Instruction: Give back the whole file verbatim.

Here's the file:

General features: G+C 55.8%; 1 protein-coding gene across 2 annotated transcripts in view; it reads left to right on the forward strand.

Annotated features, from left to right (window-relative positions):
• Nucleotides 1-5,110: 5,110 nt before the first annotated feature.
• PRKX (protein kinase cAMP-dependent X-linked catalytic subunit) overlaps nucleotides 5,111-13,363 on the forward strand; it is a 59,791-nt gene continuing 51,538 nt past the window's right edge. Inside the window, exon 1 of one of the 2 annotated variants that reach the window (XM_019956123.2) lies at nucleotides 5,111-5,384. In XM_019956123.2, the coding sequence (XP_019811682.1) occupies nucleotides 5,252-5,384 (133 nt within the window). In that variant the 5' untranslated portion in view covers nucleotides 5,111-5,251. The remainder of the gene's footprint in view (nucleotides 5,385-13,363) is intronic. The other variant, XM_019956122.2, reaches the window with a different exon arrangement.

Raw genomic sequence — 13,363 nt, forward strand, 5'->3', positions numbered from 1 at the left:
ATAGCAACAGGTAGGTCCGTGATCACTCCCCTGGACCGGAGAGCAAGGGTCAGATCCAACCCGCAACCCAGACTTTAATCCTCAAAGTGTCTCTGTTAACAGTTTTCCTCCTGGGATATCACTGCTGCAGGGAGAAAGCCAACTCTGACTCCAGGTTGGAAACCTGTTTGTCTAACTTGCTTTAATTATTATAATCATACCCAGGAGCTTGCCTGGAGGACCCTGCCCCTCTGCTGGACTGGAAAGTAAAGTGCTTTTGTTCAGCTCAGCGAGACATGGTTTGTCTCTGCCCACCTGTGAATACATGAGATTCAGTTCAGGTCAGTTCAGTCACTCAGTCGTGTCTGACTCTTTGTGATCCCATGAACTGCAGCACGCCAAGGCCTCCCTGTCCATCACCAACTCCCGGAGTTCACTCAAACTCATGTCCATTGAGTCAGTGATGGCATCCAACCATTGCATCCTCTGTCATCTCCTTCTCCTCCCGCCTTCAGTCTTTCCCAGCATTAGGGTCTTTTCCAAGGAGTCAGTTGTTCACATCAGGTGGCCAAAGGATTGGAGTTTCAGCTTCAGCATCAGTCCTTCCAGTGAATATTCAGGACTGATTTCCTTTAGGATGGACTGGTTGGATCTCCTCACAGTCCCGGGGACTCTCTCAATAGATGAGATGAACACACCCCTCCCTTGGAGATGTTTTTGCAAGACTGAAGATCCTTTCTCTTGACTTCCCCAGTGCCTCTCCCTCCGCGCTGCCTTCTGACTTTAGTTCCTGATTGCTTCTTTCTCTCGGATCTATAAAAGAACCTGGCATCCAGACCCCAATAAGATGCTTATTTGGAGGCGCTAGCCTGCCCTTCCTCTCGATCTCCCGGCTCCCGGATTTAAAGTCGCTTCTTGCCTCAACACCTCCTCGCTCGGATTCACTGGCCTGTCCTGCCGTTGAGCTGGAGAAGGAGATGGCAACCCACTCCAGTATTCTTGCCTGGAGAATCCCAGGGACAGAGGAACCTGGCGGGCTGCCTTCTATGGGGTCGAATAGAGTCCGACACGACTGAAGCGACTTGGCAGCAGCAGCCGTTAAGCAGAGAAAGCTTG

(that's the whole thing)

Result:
General features: G+C 55.8%; 1 protein-coding gene across 2 annotated transcripts in view; it reads left to right on the forward strand.

Annotated features, from left to right (window-relative positions):
• Nucleotides 1-5,110: 5,110 nt before the first annotated feature.
• PRKX (protein kinase cAMP-dependent X-linked catalytic subunit) overlaps nucleotides 5,111-13,363 on the forward strand; it is a 59,791-nt gene continuing 51,538 nt past the window's right edge. Inside the window, exon 1 of one of the 2 annotated variants that reach the window (XM_019956123.2) lies at nucleotides 5,111-5,384. In XM_019956123.2, the coding sequence (XP_019811682.1) occupies nucleotides 5,252-5,384 (133 nt within the window). In that variant the 5' untranslated portion in view covers nucleotides 5,111-5,251. The remainder of the gene's footprint in view (nucleotides 5,385-13,363) is intronic. The other variant, XM_019956122.2, reaches the window with a different exon arrangement.

Raw genomic sequence — 13,363 nt, forward strand, 5'->3', positions numbered from 1 at the left:
ATAGCAACAGGTAGGTCCGTGATCACTCCCCTGGACCGGAGAGCAAGGGTCAGATCCAACCCGCAACCCAGACTTTAATCCTCAAAGTGTCTCTGTTAACAGTTTTCCTCCTGGGATATCACTGCTGCAGGGAGAAAGCCAACTCTGACTCCAGGTTGGAAACCTGTTTGTCTAACTTGCTTTAATTATTATAATCATACCCAGGAGCTTGCCTGGAGGACCCTGCCCCTCTGCTGGACTGGAAAGTAAAGTGCTTTTGTTCAGCTCAGCGAGACATGGTTTGTCTCTGCCCACCTGTGAATACATGAGATTCAGTTCAGGTCAGTTCAGTCACTCAGTCGTGTCTGACTCTTTGTGATCCCATGAACTGCAGCACGCCAAGGCCTCCCTGTCCATCACCAACTCCCGGAGTTCACTCAAACTCATGTCCATTGAGTCAGTGATGGCATCCAACCATTGCATCCTCTGTCATCTCCTTCTCCTCCCGCCTTCAGTCTTTCCCAGCATTAGGGTCTTTTCCAAGGAGTCAGTTGTTCACATCAGGTGGCCAAAGGATTGGAGTTTCAGCTTCAGCATCAGTCCTTCCAGTGAATATTCAGGACTGATTTCCTTTAGGATGGACTGGTTGGATCTCCTCACAGTCCCGGGGACTCTCTCAATAGATGAGATGAACACACCCCTCCCTTGGAGATGTTTTTGCAAGACTGAAGATCCTTTCTCTTGACTTCCCCAGTGCCTCTCCCTCCGCGCTGCCTTCTGACTTTAGTTCCTGATTGCTTCTTTCTCTCGGATCTATAAAAGAACCTGGCATCCAGACCCCAATAAGATGCTTATTTGGAGGCGCTAGCCTGCCCTTCCTCTCGATCTCCCGGCTCCCGGATTTAAAGTCGCTTCTTGCCTCAACACCTCCTCGCTCGGATTCACTGGCCTGTCCTGCCGTTGAGCTGGAGAAGGAGATGGCAACCCACTCCAGTATTCTTGCCTGGAGAATCCCAGGGACAGAGGAACCTGGCGGGCTGCCTTCTATGGGGTCGAATAGAGTCCGACACGACTGAAGCGACTTGGCAGCAGCAGCCGTTAAGCAGAGAAAGCTTG